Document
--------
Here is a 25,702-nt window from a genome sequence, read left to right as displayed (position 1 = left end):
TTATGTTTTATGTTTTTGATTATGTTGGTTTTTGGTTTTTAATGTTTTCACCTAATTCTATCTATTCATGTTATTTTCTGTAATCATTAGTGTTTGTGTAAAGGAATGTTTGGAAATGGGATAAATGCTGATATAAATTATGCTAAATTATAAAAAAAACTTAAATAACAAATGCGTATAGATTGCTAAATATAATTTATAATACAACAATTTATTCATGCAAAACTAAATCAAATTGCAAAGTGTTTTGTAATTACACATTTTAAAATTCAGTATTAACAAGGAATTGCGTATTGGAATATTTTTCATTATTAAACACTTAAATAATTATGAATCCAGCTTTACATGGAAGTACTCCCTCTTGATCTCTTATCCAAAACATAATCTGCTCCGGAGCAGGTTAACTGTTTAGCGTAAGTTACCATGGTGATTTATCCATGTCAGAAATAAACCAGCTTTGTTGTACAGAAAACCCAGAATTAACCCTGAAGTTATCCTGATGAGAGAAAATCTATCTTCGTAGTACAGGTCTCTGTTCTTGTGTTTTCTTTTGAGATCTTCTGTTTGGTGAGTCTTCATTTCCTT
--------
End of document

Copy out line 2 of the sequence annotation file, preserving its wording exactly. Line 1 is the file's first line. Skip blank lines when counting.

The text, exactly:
TTATGTTTTATGTTTTTGATTATGTTGGTTTTTGGTTTTTAATGTTTTCACCTAATTCTATCTATTCATGTTATTTTCTGTAATCATTAGTGTTTGTGTAAAGGAATGTTTGGAAATGGGATAAATGCTGATATAAATTATGCTAAATTATAAAAAAAACTTAAATAACAAATGCGTATAGATTGCTAAATATAATTTATAATACAACAATTTATTCATGCAAAACTAAATCAAATTGCAAAGTGTTTTGTAATTACACATTTTAAAATTCAGTATTAACAAGGAATTGCGTATTGGAATATTTTTCATTATTAAACACTTAAATAATTATGAATCCAGCTTTACATGGAAGTACTCCCTCTTGATCTCTTATCCAAAACATAATCTGCTCCGGAGCAGGTTAACTGTTTAGCGTAAGTTACCATGGTGATTTATCCATGTCAGAAATAAACCAGCTTTGTTGTACAGAAAACCCAGAATTAACCCTGAAGTTATCCTGATGAGAGAAAATCTATCTTCGTAGTACAGGTCTCTGTTCTTGTGTTTTCTTTTGAGATCTTCTGTTTGGTGAGTCTTCATTTCCTT